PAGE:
This year, eight runners will be representing The Bone Marrow Foundation in the TCS New York City Marathon. Among them is one of the Foundation’s own social workers, Robin Myers.
“I’ve always wanted to run a marathon, just to prove to myself that I could. This not only challenges my mind and body, but running for The Bone Marrow Foundation helps me be part of something bigger than myself.”
Robin has decided to dedicate each of the 26 miles to a different BMF patient. Since joining the team in early September, she has shared the heartfelt stories that have inspired her to run, along with spreading awareness about bone marrow and stem cell transplants.
“This is my first marathon. Although I’m nervous, working with people who are fighting for their lives is helping me train harder and will push me to complete this marathon. That’s why I’m calling it a marathon journey – it’s my own way of giving back to a community of people who I respect and inspire me.”
Robin’s work calendar is filled with weekly appointments and reminders to call patients or family members in need of assistance. When she switches to her marathon training calendar, it fills with reminders of how long to run or what type of cross training to do each day. Robin currently uses Skyfit’s training program to prepare and enjoys running in Central Park.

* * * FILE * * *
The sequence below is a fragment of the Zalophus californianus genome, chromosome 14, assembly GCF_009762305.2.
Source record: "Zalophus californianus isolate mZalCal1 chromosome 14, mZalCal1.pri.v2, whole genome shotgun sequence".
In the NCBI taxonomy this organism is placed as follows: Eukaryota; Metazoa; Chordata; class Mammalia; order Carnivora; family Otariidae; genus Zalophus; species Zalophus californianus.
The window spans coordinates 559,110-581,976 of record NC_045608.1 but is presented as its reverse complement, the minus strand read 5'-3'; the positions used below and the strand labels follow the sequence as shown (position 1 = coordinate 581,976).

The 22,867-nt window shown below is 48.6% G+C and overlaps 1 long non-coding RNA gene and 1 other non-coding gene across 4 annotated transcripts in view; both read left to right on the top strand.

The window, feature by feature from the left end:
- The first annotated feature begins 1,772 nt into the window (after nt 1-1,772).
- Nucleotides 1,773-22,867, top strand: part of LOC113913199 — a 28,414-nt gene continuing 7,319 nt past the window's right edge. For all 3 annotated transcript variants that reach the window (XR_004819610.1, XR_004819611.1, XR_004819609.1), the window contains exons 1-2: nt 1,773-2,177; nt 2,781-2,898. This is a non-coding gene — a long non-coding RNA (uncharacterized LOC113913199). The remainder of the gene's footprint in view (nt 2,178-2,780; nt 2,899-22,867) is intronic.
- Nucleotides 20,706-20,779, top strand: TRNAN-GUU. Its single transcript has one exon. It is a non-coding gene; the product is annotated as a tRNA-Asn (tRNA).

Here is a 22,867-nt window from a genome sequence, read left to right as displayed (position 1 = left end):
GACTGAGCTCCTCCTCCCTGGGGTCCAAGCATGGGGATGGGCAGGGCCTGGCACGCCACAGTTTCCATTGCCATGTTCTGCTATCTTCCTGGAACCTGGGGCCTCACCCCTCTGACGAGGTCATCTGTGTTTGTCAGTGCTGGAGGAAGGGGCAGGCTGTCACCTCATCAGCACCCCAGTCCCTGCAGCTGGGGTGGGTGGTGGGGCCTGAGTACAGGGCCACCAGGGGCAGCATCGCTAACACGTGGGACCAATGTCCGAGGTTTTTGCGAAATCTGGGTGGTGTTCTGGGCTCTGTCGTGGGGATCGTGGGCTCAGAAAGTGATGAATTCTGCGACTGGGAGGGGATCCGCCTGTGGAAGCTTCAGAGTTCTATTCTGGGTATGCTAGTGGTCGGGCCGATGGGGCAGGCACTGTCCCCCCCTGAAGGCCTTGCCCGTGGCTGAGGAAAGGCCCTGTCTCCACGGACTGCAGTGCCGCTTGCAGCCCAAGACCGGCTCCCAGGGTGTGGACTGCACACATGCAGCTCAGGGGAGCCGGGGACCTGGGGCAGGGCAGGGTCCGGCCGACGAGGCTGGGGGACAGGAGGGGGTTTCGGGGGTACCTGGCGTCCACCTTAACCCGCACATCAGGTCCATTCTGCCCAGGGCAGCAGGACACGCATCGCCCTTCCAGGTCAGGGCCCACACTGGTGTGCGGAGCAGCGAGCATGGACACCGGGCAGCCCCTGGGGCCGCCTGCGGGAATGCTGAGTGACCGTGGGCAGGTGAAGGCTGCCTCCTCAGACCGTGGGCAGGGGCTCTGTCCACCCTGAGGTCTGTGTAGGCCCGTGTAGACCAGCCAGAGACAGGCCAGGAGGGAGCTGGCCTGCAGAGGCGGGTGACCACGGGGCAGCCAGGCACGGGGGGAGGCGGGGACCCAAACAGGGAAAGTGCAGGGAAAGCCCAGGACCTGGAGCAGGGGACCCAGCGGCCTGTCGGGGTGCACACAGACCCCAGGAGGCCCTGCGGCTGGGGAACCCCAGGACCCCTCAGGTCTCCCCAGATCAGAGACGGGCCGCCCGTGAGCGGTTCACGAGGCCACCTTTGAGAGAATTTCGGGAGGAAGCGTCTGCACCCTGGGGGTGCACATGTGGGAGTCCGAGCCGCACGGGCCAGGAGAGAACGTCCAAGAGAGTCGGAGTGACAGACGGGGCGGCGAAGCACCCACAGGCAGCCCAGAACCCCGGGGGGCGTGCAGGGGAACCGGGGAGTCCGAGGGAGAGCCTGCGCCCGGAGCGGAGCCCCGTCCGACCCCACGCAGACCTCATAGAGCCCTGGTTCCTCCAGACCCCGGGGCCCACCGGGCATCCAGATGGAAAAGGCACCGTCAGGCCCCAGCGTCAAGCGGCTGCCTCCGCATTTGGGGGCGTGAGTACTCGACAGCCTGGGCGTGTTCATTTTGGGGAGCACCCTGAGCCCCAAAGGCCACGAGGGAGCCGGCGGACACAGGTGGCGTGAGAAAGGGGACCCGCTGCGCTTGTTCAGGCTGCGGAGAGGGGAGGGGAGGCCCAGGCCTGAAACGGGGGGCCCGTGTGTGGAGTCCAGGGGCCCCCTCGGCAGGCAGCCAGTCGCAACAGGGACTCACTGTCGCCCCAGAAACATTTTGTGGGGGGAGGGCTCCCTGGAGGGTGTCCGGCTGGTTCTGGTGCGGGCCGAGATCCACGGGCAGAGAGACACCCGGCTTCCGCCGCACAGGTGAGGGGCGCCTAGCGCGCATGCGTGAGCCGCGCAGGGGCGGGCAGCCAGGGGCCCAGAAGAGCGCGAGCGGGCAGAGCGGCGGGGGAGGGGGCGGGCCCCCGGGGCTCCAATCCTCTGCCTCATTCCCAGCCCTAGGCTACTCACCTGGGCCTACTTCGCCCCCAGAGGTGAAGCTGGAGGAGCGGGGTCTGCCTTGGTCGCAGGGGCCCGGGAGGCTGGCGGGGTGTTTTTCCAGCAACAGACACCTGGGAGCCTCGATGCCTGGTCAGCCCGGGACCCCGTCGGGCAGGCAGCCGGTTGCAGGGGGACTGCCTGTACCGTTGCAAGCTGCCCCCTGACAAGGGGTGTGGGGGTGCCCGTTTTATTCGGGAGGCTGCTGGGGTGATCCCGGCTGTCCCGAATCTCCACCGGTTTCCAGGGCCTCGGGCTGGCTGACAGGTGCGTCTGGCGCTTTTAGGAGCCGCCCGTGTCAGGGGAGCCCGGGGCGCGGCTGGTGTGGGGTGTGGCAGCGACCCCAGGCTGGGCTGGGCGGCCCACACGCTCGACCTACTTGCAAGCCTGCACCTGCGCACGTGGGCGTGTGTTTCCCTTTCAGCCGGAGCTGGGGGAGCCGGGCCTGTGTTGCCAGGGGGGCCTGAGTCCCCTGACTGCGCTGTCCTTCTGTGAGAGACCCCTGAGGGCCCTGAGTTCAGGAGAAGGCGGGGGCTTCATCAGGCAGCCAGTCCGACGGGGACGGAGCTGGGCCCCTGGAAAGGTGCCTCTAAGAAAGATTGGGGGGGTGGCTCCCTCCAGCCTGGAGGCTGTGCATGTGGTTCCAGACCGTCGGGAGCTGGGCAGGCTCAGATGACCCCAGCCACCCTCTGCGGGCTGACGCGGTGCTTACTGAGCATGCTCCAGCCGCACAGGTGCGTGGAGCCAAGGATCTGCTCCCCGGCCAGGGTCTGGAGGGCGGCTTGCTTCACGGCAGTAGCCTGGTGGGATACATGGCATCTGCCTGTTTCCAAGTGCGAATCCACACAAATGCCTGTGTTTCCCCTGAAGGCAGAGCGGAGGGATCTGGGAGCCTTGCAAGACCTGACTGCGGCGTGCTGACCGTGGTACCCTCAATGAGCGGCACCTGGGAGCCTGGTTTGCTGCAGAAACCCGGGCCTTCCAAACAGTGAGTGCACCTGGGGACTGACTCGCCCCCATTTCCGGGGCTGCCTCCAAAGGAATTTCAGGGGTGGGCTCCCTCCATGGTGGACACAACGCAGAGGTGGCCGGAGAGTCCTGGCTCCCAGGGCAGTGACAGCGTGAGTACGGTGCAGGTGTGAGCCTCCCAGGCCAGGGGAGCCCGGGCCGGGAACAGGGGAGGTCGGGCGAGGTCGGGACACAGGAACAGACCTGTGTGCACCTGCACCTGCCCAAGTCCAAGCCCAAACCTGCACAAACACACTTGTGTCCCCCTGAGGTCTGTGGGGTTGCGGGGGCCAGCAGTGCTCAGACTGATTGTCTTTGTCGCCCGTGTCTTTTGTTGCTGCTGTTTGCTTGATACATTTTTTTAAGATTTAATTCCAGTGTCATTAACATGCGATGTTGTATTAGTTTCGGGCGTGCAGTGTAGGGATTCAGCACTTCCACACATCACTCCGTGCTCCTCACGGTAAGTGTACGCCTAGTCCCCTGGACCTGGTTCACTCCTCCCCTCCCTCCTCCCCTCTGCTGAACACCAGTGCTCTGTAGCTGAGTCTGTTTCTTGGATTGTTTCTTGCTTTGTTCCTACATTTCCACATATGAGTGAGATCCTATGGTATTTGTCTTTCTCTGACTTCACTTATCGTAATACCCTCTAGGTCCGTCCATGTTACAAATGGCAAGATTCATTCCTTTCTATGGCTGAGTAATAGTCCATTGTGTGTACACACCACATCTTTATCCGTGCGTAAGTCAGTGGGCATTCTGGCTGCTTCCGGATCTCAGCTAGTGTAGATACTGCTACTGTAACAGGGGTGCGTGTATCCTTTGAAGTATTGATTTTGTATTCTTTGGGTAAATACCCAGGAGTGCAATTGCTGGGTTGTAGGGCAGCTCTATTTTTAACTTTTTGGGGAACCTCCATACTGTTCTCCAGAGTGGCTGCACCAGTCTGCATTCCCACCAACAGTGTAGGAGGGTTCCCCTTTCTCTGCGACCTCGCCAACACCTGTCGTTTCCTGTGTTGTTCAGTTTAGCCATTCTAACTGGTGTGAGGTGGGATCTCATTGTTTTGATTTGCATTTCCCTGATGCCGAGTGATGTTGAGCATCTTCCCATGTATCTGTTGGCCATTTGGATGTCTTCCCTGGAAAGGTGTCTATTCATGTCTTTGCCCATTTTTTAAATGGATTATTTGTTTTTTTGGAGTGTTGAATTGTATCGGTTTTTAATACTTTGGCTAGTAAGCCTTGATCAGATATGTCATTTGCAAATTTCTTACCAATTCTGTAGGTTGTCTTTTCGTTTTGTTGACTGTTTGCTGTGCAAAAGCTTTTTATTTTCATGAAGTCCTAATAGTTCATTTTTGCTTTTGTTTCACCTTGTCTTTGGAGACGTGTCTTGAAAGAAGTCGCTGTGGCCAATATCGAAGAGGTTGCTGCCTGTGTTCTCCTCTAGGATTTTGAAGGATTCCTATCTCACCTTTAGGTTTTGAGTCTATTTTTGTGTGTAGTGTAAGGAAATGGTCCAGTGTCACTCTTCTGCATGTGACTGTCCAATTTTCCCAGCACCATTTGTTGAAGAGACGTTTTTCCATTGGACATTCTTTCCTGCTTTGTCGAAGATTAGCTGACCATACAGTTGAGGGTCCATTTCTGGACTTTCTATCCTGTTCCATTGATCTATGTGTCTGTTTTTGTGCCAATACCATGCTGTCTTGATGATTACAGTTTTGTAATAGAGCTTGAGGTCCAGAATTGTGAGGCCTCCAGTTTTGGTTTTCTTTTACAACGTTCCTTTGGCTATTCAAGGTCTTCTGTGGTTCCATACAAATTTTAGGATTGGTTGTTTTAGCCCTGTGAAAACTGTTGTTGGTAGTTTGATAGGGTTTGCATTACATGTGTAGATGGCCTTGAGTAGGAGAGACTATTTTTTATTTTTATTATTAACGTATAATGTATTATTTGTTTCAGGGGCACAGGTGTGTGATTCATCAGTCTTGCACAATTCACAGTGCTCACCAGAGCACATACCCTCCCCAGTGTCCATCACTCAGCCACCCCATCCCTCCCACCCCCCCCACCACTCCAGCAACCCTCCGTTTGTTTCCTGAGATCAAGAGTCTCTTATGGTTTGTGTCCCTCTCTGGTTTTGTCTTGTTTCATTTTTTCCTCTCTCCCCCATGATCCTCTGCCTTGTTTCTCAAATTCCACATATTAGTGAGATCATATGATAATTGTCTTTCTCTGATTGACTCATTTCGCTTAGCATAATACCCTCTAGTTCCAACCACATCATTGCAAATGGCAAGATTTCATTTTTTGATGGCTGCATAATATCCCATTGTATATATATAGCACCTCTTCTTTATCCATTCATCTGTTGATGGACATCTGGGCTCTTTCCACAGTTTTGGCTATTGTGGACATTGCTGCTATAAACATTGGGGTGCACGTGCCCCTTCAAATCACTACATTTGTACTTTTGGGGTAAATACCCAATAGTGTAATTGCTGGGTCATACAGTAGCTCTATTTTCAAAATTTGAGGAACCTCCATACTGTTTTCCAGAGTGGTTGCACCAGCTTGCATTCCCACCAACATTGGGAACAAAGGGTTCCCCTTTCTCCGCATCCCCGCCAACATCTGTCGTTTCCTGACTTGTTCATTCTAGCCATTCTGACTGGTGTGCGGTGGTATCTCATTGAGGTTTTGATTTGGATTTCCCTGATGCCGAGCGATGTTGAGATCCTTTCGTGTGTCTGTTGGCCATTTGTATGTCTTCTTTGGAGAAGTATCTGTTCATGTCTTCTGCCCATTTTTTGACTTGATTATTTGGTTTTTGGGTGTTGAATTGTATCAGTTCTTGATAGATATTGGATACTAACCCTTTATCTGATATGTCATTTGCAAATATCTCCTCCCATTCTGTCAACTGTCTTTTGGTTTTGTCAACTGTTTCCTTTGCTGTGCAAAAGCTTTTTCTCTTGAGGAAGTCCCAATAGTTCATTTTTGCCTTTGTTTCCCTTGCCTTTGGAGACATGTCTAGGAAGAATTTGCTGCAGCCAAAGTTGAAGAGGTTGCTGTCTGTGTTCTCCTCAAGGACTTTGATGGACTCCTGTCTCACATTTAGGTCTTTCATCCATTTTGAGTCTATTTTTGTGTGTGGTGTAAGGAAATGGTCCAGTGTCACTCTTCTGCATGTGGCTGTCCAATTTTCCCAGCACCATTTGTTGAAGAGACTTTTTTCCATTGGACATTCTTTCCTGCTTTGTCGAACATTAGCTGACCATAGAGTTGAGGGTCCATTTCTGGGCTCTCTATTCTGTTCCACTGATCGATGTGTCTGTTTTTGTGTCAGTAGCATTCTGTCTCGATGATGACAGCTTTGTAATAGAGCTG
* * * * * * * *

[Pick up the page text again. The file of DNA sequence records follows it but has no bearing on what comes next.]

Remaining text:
“This journey allows me to bring awareness of how many diseases and illnesses are being treated with bone marrow and stem cell transplants and the importance of joining the national bone marrow registry. My third mile is about Caitlin, she’s 12 years old and is waiting to find a match. She’s of mixed race and as a result has not been able to find one. We live in such a diverse nation, it’s hard to believe there is no match for her. Just as people donate blood, being on the bone marrow registry should be just as important.”
Working with patients and their families throughout their transplant journey can be difficult. Robin dedicated her fourth mile to a patient, Molly, who recently passed away after a long fight against a rare genetic disorder. “I wanted people to be aware that the transplant journey is a long one, and although it is not always the answer, it can give patients an opportunity at life without their disease. Transplants give patients hope and the chance to keep fighting.”
You can follow Robin on her journey here.